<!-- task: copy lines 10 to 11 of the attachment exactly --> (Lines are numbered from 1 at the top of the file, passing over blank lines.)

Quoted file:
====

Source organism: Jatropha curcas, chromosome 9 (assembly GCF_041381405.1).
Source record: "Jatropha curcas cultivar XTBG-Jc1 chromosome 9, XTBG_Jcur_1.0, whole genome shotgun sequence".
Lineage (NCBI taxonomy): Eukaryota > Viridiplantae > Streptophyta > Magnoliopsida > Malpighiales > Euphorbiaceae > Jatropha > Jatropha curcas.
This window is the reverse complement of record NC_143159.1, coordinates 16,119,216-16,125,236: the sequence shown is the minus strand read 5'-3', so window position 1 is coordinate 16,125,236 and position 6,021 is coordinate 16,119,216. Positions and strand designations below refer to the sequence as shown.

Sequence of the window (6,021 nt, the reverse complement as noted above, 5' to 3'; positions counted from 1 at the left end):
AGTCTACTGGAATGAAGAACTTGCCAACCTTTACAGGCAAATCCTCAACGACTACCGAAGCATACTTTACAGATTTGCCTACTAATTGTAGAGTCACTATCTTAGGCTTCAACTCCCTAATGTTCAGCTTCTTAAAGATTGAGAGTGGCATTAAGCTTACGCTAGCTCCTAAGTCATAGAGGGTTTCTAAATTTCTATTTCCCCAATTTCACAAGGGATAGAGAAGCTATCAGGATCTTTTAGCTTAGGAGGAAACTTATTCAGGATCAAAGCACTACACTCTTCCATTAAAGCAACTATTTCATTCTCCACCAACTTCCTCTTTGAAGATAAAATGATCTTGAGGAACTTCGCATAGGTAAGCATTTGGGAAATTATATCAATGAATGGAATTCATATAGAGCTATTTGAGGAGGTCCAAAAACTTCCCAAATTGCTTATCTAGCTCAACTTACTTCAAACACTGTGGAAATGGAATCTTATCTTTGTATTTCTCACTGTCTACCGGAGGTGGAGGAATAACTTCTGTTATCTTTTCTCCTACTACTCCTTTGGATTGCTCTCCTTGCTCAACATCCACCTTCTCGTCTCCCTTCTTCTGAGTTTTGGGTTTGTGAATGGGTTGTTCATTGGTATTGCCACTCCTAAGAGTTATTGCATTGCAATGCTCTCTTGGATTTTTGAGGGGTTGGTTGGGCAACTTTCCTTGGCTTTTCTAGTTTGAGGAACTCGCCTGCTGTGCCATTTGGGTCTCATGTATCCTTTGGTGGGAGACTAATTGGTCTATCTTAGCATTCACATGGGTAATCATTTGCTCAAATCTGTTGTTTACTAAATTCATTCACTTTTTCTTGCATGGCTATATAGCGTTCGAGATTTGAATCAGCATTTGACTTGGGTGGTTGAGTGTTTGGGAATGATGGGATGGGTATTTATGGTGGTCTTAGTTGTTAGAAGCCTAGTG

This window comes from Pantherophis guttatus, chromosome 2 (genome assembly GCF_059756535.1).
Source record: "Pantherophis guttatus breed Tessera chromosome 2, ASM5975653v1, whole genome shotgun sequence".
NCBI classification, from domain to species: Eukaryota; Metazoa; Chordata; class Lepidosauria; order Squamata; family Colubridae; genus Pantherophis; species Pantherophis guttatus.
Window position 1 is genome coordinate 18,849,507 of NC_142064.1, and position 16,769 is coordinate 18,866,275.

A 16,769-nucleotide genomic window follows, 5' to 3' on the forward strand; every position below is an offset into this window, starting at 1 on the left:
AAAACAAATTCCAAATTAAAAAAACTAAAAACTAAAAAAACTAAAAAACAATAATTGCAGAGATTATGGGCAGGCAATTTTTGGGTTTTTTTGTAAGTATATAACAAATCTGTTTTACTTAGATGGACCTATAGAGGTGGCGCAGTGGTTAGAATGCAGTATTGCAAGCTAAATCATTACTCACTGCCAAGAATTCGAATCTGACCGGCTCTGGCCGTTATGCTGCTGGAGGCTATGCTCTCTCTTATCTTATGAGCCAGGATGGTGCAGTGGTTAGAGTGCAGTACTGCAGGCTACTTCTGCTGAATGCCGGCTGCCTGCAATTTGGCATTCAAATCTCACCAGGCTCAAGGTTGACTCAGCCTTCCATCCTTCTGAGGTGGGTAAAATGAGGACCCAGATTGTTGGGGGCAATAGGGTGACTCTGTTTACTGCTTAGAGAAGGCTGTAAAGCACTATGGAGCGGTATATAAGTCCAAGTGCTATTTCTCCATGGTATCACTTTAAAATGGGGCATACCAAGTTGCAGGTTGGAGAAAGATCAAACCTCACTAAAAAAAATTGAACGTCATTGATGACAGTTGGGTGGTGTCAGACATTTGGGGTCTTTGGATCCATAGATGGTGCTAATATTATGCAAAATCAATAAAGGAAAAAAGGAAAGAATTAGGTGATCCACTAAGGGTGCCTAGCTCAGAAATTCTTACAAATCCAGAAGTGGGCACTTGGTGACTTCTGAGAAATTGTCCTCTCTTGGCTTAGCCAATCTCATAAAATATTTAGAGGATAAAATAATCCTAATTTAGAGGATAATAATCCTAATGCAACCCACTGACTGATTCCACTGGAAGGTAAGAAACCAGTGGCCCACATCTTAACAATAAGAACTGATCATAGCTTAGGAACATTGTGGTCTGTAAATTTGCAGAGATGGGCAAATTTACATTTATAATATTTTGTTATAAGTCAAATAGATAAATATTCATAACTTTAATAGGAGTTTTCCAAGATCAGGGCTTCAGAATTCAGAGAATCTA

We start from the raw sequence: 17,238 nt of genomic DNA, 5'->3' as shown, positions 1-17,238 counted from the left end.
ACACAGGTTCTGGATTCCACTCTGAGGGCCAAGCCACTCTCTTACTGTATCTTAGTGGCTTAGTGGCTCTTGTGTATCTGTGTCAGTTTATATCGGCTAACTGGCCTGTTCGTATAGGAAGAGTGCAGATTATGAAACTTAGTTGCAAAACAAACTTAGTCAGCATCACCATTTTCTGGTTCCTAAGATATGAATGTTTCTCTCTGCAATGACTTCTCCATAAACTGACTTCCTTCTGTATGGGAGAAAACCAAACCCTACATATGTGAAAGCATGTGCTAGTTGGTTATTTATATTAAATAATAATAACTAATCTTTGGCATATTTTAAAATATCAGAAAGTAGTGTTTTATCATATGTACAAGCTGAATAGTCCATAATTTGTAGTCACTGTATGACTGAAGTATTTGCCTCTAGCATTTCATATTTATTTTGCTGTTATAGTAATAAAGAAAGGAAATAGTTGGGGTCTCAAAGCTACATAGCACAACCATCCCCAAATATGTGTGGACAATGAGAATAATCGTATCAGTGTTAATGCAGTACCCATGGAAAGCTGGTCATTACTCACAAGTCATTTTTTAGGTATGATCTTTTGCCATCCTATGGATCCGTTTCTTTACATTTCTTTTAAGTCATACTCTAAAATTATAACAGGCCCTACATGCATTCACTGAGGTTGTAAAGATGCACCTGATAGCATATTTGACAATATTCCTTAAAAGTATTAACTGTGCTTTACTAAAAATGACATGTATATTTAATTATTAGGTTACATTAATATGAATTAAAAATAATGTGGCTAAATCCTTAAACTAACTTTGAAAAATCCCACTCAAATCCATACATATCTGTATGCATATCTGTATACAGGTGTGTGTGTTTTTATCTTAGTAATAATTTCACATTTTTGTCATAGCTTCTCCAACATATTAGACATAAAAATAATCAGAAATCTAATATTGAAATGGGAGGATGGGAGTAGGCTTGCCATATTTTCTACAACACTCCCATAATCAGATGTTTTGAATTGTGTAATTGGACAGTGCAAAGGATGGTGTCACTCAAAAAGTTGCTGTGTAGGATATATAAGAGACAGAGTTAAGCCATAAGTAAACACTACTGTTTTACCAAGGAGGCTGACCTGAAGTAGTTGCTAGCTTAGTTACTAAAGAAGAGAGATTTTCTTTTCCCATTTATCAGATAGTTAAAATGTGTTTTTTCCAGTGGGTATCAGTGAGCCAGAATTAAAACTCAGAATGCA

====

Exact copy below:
Window position 1 is genome coordinate 18,849,507 of NC_142064.1, and position 16,769 is coordinate 18,866,275.

A 16,769-nucleotide genomic window follows, 5' to 3' on the forward strand; every position below is an offset into this window, starting at 1 on the left: